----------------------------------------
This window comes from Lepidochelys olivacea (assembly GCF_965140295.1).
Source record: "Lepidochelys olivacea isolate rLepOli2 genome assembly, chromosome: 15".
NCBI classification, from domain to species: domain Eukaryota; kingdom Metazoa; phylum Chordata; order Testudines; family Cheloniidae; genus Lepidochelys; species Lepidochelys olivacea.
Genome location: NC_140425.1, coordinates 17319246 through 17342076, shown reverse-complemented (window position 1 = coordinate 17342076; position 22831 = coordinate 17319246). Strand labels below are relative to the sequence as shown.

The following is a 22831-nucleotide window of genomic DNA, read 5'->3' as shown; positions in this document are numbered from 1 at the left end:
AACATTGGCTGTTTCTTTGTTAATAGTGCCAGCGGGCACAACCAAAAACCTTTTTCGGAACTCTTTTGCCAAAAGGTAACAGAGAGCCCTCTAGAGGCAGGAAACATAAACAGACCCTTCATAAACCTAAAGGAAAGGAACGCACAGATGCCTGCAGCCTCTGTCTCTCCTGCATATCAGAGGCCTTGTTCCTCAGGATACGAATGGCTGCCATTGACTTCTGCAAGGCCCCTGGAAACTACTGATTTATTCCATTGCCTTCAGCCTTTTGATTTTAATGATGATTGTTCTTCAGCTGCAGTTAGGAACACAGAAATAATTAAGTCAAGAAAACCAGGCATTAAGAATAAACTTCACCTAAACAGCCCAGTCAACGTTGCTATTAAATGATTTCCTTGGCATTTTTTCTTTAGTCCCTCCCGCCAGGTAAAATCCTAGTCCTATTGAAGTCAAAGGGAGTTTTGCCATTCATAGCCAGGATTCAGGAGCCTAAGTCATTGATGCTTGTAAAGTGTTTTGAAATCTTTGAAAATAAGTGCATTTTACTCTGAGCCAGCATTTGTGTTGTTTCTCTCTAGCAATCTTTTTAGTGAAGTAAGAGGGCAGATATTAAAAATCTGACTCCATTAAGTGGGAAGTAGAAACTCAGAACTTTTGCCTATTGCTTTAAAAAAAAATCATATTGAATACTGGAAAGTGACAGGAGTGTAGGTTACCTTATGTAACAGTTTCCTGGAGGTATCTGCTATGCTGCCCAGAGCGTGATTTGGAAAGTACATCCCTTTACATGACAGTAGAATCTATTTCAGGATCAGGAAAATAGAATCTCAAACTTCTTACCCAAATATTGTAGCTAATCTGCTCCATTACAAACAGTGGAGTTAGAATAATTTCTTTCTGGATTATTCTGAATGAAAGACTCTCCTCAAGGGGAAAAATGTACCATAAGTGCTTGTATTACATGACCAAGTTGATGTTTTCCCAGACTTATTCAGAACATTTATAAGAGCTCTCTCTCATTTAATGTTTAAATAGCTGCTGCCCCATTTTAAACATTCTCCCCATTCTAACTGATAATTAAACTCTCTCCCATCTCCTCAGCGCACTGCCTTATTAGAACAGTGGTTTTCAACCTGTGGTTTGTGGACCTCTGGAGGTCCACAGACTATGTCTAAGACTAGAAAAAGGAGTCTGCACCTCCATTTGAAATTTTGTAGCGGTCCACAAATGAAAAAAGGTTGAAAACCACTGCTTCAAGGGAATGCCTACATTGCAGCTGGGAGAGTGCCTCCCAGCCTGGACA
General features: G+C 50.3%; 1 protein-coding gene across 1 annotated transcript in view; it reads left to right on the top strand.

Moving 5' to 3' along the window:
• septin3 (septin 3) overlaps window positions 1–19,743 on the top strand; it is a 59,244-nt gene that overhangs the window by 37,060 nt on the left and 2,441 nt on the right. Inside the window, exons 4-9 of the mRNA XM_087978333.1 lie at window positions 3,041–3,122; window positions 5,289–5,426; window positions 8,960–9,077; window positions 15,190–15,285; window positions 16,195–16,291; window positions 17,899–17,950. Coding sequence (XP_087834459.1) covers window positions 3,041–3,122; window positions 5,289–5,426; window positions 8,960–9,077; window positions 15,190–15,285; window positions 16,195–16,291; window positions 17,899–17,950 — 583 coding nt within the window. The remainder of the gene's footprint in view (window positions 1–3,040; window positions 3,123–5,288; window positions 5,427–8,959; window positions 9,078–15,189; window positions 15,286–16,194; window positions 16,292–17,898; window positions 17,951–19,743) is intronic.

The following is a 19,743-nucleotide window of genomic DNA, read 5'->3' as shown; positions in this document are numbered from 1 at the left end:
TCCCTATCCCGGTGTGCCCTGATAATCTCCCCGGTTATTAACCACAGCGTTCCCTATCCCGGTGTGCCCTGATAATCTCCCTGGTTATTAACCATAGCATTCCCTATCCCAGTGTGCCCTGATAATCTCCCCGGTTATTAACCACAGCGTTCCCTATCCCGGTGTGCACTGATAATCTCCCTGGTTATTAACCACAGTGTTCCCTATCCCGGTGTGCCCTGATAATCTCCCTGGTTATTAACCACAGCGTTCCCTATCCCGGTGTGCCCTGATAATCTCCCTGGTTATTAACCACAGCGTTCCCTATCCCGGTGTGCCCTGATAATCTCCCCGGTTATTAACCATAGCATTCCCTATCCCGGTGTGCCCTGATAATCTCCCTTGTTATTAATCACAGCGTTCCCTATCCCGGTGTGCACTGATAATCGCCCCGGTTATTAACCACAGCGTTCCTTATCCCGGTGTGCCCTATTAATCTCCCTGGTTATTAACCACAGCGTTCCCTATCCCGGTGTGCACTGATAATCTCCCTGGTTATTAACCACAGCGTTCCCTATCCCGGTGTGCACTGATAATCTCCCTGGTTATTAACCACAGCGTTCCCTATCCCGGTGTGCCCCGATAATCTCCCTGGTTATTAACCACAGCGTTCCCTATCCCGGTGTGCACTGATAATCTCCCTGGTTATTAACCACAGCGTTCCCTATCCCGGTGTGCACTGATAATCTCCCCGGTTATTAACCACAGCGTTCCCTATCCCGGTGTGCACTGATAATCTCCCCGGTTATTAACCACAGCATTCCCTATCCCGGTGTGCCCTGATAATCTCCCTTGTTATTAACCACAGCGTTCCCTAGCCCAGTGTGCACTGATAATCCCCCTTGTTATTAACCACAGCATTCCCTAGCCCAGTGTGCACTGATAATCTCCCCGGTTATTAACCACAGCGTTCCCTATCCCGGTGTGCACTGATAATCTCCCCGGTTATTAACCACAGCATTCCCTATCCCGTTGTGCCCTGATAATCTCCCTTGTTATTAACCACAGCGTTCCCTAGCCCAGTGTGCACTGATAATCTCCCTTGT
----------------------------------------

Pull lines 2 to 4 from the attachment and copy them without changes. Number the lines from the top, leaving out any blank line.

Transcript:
Source record: "Lepidochelys olivacea isolate rLepOli2 genome assembly, chromosome: 15".
NCBI classification, from domain to species: domain Eukaryota; kingdom Metazoa; phylum Chordata; order Testudines; family Cheloniidae; genus Lepidochelys; species Lepidochelys olivacea.
Genome location: NC_140425.1, coordinates 17319246 through 17342076, shown reverse-complemented (window position 1 = coordinate 17342076; position 22831 = coordinate 17319246). Strand labels below are relative to the sequence as shown.